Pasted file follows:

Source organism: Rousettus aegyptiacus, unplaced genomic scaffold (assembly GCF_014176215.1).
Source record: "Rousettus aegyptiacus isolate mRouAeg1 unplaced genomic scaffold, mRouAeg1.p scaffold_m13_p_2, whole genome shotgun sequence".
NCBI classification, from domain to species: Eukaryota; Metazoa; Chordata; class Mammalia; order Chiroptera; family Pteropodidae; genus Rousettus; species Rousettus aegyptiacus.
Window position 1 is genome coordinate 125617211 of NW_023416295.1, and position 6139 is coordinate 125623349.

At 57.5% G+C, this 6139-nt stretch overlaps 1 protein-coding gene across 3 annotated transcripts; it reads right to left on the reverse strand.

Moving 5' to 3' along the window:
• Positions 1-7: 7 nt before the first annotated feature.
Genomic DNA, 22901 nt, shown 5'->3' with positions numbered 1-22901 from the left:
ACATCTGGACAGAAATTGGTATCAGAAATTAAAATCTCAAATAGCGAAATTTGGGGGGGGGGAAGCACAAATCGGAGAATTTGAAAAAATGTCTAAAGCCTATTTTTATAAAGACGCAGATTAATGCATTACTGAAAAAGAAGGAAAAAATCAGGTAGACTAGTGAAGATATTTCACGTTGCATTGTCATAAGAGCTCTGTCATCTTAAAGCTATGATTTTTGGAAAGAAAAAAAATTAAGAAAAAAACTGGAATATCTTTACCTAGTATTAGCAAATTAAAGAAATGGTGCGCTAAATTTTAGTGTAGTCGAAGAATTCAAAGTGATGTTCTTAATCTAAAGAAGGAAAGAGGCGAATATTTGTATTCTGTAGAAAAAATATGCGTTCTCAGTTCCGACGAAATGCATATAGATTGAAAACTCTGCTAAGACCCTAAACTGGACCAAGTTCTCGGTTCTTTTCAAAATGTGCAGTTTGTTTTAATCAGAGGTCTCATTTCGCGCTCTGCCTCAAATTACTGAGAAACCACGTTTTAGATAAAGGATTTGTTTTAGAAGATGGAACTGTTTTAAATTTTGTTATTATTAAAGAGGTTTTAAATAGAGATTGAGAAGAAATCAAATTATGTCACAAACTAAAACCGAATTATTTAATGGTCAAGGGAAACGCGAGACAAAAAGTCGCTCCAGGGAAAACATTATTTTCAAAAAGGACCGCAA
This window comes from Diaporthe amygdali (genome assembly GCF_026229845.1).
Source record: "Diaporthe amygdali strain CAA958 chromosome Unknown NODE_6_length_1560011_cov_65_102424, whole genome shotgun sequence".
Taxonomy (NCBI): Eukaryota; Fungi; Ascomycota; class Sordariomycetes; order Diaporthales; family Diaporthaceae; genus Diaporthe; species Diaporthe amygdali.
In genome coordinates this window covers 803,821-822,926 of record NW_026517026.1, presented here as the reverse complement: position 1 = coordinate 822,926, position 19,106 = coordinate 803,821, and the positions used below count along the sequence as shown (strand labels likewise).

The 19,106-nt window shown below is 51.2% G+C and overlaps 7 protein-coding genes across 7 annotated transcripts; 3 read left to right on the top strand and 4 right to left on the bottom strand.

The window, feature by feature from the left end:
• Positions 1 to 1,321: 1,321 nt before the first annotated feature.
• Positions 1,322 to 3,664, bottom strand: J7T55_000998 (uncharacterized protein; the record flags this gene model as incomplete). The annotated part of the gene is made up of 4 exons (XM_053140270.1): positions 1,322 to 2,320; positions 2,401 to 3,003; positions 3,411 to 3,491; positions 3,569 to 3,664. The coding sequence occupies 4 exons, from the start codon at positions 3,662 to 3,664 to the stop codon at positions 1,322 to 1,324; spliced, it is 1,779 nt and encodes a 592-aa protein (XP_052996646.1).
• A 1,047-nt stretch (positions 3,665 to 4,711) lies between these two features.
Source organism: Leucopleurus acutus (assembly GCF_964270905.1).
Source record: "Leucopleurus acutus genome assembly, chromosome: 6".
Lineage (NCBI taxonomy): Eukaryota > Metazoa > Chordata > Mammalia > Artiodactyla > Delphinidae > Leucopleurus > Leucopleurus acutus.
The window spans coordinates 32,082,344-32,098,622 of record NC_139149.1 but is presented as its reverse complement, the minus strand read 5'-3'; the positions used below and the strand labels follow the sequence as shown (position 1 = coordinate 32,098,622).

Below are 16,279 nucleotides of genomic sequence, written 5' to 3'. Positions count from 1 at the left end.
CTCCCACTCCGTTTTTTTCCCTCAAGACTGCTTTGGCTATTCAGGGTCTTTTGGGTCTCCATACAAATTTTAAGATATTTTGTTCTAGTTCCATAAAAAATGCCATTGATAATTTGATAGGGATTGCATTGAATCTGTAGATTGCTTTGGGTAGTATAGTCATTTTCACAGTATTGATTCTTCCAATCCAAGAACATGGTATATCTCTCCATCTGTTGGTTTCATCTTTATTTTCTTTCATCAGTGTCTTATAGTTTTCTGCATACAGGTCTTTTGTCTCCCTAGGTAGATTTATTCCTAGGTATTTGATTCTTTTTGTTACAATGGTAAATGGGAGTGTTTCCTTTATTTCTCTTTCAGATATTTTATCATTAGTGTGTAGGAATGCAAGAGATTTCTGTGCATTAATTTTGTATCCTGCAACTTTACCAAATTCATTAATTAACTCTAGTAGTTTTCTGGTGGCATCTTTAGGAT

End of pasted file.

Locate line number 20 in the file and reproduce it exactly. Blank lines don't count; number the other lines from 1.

Source record: "Leucopleurus acutus genome assembly, chromosome: 6".